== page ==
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Emergency Contraception

Mr. Brady: To ask the Secretary of State for Education and Employment (1) what steps have been taken to ensure that parents are notified that supply of emergency contraception will be permitted under a school's sex and relationships education policy; [151128]

Jacqui Smith [holding answer 26 February 2001]: Our sex and relationship education guidance, published last July, clearly states that governing bodies and head teachers should consult parents in developing their sex and relationship education policy to ensure that they develop policies which reflect the parents' wishes and the

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culture of the community they serve. All schools must have a policy which is made available for inspection and to parents.

In the few cases where school nurses are dispensing contraception, this should be made clear in a school's sex and relationship policy, which has to be agreed with parents. These arrangements should not proceed until parents have been consulted.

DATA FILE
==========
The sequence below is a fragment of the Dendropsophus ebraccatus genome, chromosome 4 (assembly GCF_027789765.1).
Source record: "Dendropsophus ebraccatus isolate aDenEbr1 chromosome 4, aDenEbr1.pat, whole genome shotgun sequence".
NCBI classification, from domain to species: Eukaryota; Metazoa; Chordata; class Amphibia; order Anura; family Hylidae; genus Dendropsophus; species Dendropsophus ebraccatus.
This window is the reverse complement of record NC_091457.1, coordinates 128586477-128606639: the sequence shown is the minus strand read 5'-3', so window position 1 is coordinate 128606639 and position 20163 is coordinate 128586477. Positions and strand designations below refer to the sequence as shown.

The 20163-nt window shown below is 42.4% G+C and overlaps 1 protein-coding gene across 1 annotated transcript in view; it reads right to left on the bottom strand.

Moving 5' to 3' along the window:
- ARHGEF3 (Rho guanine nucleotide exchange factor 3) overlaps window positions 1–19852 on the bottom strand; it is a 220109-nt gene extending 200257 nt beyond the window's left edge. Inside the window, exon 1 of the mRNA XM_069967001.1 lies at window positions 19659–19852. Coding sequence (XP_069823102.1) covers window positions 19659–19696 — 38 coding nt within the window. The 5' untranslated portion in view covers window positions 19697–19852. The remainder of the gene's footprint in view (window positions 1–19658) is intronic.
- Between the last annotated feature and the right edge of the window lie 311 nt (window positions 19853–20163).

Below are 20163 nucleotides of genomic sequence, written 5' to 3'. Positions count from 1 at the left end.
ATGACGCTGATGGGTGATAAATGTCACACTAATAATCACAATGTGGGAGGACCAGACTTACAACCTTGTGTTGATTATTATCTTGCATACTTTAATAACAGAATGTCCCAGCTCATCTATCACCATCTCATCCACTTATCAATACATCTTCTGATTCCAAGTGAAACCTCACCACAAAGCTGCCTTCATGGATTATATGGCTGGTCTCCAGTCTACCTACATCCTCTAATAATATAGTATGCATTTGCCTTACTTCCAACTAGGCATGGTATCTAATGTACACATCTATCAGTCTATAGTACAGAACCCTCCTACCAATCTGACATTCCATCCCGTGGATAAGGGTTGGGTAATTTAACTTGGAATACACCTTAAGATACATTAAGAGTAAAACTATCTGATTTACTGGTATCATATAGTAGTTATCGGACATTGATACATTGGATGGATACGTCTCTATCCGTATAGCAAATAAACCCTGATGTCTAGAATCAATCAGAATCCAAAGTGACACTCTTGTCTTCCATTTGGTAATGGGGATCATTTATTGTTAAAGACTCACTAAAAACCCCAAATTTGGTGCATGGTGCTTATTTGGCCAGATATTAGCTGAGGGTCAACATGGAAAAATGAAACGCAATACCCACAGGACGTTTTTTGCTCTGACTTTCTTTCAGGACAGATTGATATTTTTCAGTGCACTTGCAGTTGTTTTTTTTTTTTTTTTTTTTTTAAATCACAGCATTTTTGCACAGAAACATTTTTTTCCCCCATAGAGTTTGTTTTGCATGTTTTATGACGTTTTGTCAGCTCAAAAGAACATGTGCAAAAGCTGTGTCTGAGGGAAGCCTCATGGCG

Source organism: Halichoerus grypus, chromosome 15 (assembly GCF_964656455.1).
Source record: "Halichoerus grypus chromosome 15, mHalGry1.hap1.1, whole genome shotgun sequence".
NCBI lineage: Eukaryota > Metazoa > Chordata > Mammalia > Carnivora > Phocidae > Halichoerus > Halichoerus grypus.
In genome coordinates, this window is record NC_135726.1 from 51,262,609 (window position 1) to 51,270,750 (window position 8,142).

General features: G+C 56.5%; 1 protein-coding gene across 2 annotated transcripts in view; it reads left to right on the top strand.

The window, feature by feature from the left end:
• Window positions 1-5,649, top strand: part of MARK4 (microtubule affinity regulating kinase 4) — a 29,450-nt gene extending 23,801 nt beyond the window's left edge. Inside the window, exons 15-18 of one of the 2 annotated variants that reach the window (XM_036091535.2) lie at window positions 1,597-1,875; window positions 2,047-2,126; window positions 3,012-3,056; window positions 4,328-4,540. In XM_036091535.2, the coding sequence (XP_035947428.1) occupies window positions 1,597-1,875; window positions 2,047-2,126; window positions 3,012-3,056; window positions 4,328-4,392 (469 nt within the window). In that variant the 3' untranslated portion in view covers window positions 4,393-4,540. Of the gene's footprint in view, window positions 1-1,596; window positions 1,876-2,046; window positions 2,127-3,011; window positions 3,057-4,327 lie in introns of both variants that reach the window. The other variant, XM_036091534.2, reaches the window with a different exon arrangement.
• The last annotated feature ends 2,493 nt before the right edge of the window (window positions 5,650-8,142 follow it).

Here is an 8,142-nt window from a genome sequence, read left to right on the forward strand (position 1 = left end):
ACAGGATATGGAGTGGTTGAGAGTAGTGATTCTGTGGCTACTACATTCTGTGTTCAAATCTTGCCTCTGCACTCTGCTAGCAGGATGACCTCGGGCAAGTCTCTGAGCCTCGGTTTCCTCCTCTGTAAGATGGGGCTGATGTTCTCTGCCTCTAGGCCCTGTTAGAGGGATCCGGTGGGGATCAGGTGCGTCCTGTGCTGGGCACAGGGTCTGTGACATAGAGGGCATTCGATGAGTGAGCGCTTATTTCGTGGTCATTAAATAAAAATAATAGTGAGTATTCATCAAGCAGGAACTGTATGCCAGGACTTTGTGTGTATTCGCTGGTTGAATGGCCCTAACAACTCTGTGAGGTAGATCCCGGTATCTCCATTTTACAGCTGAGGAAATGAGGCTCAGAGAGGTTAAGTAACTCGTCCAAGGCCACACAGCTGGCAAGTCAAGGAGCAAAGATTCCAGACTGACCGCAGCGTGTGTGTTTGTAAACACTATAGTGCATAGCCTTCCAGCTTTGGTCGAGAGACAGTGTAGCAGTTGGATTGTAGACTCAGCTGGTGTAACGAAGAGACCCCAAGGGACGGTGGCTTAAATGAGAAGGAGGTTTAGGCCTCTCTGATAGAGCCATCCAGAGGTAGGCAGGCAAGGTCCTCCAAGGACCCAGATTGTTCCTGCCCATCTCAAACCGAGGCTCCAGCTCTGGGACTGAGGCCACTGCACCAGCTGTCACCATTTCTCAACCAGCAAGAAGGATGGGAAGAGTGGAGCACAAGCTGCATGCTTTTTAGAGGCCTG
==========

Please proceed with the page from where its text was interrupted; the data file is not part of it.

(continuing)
Ofsted is statutorily required to evaluate and comment on a school's sex and relationship policy. From January 2000, as part of its new inspection framework, Ofsted is required to evaluate and report on how well schools work in partnership with parents.

We have made no estimates of the number of schools dispensing emergency contraception. However, Ofsted is aware of a few instances where emergency contraception has been dispensed by school nurses.

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Improving teenagers' access to contraceptive advice, including emergency contraception, is a key strand of the Government's teenage pregnancy strategy.


Departmental Advertising

Mr. Clappison: To ask the Secretary of State for Defence if he will list for (a) 1996-97, (b) 1997-98, (c) 1998-99, (d) 1999-2000 and (e) 2000-01, (i) his Department's total spending on advertising campaigns, (ii) the cost of each individual advertising campaign and (iii) the criteria that were established to gauge the effectiveness of each campaign; and what assessment he has made of the effectiveness of each campaign based on these criteria. [142710]